Listeria monocytogenes is a Gram-positive rod-shaped bacterium widespread in the environment. As a pathogen, L.monocytogenes is capable of invading naturally nonphagocytic cells and crossing host barriers [1]. In humans, L. monocytogenes may cause mild infections such as gastroenteritis in immunocompetent individuals but also may contribute to serious, disseminated forms of infections, i.e., meningitis, abortion, and septicemia, mostly in immunocompromised individuals. Over 90% of human listeriosis is related to food contaminated with the bacteria [2]. The food production environment is a challenge for L. monocytogenes in which it has to deal with low and high temperatures, salt additives, and low pH [3]. Such a deleterious environment triggers in the pathogen a stress response. Consequently, alternative sigma factors are activated and a specific set of genes, responsible for survival under stress, is expressed [4]. One of the best-studied sigma factors is . In L. monocytogenes this factor was shown to play a role under osmotic, oxidative, acid, and cold stress conditions [5]. Additionally, controls the expression of virulence genes, e.g., inlAB, affecting the invasion capacity of L. monocytogenes [6]. Thereby, stress conditions may influence bacterial virulence. To date it has been found that L. monocytogenes invasiveness may change in response to osmotic, heat and cold shock, low pH, or high pressure [711]. Additionally it has been shown that the exposure time and growth phase of bacteria can affect the stress response [9, 12]; however, there is no data describing how long the effect of stress lasts on L. monocytogenes invasiveness. The objective of this study was to investigate the duration of the heat stress effect on the invasiveness of 10 L. monocytogenes strains.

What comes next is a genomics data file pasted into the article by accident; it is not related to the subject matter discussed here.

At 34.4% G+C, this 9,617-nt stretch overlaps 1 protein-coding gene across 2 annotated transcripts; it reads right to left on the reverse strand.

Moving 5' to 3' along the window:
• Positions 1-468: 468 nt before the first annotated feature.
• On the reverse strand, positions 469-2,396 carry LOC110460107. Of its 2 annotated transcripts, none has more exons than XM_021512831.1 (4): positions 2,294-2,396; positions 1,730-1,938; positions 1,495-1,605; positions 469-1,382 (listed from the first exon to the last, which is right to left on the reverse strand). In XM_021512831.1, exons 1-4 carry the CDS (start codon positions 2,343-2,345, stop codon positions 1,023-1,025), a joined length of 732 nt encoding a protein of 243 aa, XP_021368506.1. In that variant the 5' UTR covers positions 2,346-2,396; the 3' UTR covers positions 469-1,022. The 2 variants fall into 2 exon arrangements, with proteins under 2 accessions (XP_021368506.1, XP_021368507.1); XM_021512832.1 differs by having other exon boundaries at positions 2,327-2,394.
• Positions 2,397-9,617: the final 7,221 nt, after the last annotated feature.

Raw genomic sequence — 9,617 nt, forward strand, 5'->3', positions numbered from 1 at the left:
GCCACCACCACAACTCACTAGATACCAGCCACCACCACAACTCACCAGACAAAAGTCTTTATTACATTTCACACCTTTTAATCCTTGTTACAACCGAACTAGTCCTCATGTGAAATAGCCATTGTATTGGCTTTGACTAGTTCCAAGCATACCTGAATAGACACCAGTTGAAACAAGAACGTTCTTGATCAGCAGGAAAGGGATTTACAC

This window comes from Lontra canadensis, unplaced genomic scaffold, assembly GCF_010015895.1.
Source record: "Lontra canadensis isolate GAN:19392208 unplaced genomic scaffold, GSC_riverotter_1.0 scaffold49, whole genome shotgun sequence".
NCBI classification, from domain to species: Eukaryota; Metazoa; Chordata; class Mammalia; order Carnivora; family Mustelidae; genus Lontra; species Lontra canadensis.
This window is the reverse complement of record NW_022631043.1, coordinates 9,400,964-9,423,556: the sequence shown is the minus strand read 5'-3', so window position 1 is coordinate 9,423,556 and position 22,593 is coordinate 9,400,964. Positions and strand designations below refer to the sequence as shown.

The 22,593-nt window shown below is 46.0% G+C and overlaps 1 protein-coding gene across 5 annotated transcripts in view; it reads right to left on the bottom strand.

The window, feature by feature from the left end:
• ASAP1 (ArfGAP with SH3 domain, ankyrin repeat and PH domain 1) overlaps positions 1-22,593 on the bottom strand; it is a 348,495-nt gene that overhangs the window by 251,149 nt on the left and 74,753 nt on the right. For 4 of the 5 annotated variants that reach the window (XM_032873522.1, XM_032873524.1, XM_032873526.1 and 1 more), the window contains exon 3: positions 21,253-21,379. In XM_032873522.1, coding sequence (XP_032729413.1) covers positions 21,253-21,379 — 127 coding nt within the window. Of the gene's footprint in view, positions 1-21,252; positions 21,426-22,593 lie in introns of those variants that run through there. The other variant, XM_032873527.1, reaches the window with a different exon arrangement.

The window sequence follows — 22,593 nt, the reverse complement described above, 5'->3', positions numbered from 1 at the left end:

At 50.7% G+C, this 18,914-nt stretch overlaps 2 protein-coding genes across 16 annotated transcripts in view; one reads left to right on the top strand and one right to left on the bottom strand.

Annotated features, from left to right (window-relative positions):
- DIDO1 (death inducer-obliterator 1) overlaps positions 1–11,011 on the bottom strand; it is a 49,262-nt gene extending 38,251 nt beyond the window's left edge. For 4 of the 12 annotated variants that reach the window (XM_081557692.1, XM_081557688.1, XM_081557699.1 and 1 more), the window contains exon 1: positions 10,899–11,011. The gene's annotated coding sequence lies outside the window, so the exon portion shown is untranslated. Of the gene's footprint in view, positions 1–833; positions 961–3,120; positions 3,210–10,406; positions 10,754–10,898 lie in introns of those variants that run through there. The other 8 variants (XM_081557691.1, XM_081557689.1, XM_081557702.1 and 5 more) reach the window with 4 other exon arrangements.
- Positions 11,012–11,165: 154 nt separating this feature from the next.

2. Materials and Methods

2.1. Growth of L. monocytogenes Strains

The study was conducted on 10 L. monocytogenes strains, representing 3 major lineages, 4 serogroups, and 2 sources of isolation (Table 1). Three human sporadic clinical isolates were obtained from patients hospitalized during 2000-2002 in Warsaw and Gdańsk and were kindly provided by Dr. J. Paciorek (National Institute of Hygiene, Warsaw, Poland). In brief, single colonies of L. monocytogenes were grown in 5 ml of Brain Heart Infusion (BHI) broth (Biocorp, Poland) at 37°C with shaking at 180 rpm for 8 hours. Then 5 μL aliquots were transferred into 5 mL of fresh BHI and grown for 18 hours. To study the duration of the heat stress effect on L. monocytogenes invasiveness, one milliliter of bacterial culture was incubated at 54°C for 20 minutes. Then, heat-treated and nontreated bacteria (control) were incubated at 37°C for up to 72 hours and were used to infect the HT-29 human cell line and plated in duplicate onto BHI agar.